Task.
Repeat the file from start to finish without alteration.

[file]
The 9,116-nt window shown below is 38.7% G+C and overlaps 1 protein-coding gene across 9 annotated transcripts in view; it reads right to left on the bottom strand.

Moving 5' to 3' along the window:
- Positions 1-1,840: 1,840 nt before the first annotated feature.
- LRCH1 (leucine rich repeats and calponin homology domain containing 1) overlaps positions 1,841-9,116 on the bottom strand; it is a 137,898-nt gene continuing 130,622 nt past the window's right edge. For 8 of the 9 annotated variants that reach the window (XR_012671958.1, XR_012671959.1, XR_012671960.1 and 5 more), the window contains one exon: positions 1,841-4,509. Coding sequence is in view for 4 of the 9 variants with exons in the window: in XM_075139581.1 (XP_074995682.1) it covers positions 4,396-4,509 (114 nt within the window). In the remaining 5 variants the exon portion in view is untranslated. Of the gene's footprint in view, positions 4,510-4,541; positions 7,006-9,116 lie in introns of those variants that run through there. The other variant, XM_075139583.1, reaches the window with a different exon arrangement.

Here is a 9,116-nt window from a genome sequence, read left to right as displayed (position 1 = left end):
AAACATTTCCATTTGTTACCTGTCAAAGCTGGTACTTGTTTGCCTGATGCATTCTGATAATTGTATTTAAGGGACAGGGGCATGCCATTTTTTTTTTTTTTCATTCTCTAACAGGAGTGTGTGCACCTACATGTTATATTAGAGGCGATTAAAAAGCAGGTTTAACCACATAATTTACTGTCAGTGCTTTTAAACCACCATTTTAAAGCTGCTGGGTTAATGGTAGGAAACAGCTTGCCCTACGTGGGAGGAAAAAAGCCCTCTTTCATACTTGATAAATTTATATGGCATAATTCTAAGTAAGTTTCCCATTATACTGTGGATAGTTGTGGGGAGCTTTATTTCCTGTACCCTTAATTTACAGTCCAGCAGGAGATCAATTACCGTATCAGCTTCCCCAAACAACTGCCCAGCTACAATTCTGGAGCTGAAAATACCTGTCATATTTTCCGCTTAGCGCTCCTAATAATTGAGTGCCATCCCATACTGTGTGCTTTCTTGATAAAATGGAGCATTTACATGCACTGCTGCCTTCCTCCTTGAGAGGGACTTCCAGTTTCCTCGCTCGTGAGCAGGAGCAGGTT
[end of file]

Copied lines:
The 9,116-nt window shown below is 38.7% G+C and overlaps 1 protein-coding gene across 9 annotated transcripts in view; it reads right to left on the bottom strand.

Moving 5' to 3' along the window:
- Positions 1-1,840: 1,840 nt before the first annotated feature.
- LRCH1 (leucine rich repeats and calponin homology domain containing 1) overlaps positions 1,841-9,116 on the bottom strand; it is a 137,898-nt gene continuing 130,622 nt past the window's right edge. For 8 of the 9 annotated variants that reach the window (XR_012671958.1, XR_012671959.1, XR_012671960.1 and 5 more), the window contains one exon: positions 1,841-4,509. Coding sequence is in view for 4 of the 9 variants with exons in the window: in XM_075139581.1 (XP_074995682.1) it covers positions 4,396-4,509 (114 nt within the window). In the remaining 5 variants the exon portion in view is untranslated. Of the gene's footprint in view, positions 4,510-4,541; positions 7,006-9,116 lie in introns of those variants that run through there. The other variant, XM_075139583.1, reaches the window with a different exon arrangement.

Here is a 9,116-nt window from a genome sequence, read left to right as displayed (position 1 = left end):
AAACATTTCCATTTGTTACCTGTCAAAGCTGGTACTTGTTTGCCTGATGCATTCTGATAATTGTATTTAAGGGACAGGGGCATGCCATTTTTTTTTTTTTTCATTCTCTAACAGGAGTGTGTGCACCTACATGTTATATTAGAGGCGATTAAAAAGCAGGTTTAACCACATAATTTACTGTCAGTGCTTTTAAACCACCATTTTAAAGCTGCTGGGTTAATGGTAGGAAACAGCTTGCCCTACGTGGGAGGAAAAAAGCCCTCTTTCATACTTGATAAATTTATATGGCATAATTCTAAGTAAGTTTCCCATTATACTGTGGATAGTTGTGGGGAGCTTTATTTCCTGTACCCTTAATTTACAGTCCAGCAGGAGATCAATTACCGTATCAGCTTCCCCAAACAACTGCCCAGCTACAATTCTGGAGCTGAAAATACCTGTCATATTTTCCGCTTAGCGCTCCTAATAATTGAGTGCCATCCCATACTGTGTGCTTTCTTGATAAAATGGAGCATTTACATGCACTGCTGCCTTCCTCCTTGAGAGGGACTTCCAGTTTCCTCGCTCGTGAGCAGGAGCAGGTT